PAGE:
## A Treatise on Algebra, in Practice and Theory: With Notes and Illustrations; Containing a Variety of Particulars Relating to the Discoveries and Improvements that Have Been Made in this Branch of Analysis |

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according added algebra answer appears arise arithmetical become binomial called coefficients common compound consequently consisting contained continued fraction denominator denoted determined difference divided division divisor equal equation evident EXAMPLES expression extracting factors farther figures find the value former formula fourth fraction geometrical give Given greater greatest Hence infinite series integral kind known latter least less logarithms manner means mentioned method multiplied nature negative Note observed obtained operation particular performance positive PRACTICE problems progression proportion proposed question quotient rational readily reduced relation remaining render represented Required the sum required to divide required to find resolved respectively result rule side simple solution square number square root substituting subtracted successive surd taken taking third tion unknown quantity usually value of x Whence whole numbers

### Popular passages

Page 39 - Now .} of f- is a compound fraction, whose value is found by multiplying the numerators together for a new numerator, and the denominators for a new denominator.

Page 23 - Divide the first term of the dividend by the first term of the divisor, and write the result as the first term of the quotient. Multiply the whole divisor by the first term of the quotient, and subtract the product from the dividend.

Page 123 - To divide the number 90 into four such parts, that if the first be increased by 2, the second diminished by 2, the third multiplied...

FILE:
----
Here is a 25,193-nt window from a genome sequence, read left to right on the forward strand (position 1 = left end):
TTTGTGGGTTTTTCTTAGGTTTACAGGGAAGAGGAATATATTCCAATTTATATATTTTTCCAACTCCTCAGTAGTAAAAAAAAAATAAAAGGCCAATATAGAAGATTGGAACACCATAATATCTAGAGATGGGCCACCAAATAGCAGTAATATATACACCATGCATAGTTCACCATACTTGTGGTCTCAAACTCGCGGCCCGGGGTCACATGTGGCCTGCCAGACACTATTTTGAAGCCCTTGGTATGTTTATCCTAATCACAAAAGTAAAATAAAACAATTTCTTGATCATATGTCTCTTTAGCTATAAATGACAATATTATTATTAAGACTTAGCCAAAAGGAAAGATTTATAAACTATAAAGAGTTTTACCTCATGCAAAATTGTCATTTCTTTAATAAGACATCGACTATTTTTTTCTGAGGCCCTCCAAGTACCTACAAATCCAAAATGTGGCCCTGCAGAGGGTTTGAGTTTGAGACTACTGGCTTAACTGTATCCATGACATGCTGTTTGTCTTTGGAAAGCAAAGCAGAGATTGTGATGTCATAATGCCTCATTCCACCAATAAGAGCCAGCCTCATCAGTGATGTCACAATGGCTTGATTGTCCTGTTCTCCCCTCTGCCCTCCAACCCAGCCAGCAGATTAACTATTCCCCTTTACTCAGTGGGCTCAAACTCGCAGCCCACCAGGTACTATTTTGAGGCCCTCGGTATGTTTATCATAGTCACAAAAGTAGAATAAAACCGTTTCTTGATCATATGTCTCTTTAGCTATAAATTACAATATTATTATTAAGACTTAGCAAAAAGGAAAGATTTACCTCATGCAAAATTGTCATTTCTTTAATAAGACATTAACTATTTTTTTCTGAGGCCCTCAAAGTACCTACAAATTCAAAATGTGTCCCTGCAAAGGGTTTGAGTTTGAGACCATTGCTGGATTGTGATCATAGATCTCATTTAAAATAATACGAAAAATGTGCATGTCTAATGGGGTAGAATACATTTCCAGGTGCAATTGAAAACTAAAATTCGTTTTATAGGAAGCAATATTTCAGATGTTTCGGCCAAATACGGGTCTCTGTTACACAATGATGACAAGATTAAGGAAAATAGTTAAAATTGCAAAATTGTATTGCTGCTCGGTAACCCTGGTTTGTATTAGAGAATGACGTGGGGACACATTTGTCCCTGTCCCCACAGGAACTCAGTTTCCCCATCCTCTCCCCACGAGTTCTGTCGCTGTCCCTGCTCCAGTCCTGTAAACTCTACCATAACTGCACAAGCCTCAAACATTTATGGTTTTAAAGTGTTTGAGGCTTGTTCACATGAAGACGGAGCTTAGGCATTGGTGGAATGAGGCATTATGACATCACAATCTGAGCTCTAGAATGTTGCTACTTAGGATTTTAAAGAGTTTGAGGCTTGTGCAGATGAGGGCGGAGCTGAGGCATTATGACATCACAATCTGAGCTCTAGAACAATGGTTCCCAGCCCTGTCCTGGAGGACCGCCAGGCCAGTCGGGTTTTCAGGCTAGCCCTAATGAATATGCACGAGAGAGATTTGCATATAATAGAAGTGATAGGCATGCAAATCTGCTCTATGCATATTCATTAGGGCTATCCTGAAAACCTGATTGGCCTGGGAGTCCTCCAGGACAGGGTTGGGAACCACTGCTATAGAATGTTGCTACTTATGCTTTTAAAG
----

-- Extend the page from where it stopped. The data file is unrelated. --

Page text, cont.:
Page 137 - It is required to divide the number 24 into two such parts, that their product may be equal to 35 times their difference. Ans. 10 and 14.

Page 3 - Q/~\—C = equal to, the sign of equality; signifying that the quantities between which it is placed are equal to each other. Thus...

Page 119 - A person bought a chaise, horse, and harness for 60?.; the horse came to twice the price of the harness, and the chaise to twice the price of the horse and harness ; what did he give for each ? Ans. 13/.

Page 33 - To reduce a mixed number to an improper fraction, Multiply the whole number by the denominator of the fraction, and to the product add the numerator; under this sum write the denominator.

Page 360 - N .•. def. (2), x— x1 is the logarithm of that is to say, The logarithm of a fraction, or of the quotient of two numbers, is equal to the logarithm of the numerator minus the logarithm of the denominator. III. Raise both members of equation (1) to the power of n. N" =a

Page 123 - If A and B together can perform a piece of work in 8 days, A and C together in 9 days, and B and C in 10 days : how many days would it take each person to perform the same work alone ? Ans.

Page 49 - ... 2. Subtract the square of the root, thus found from the first term, and bring down the two next terms to the remainder for a dividend.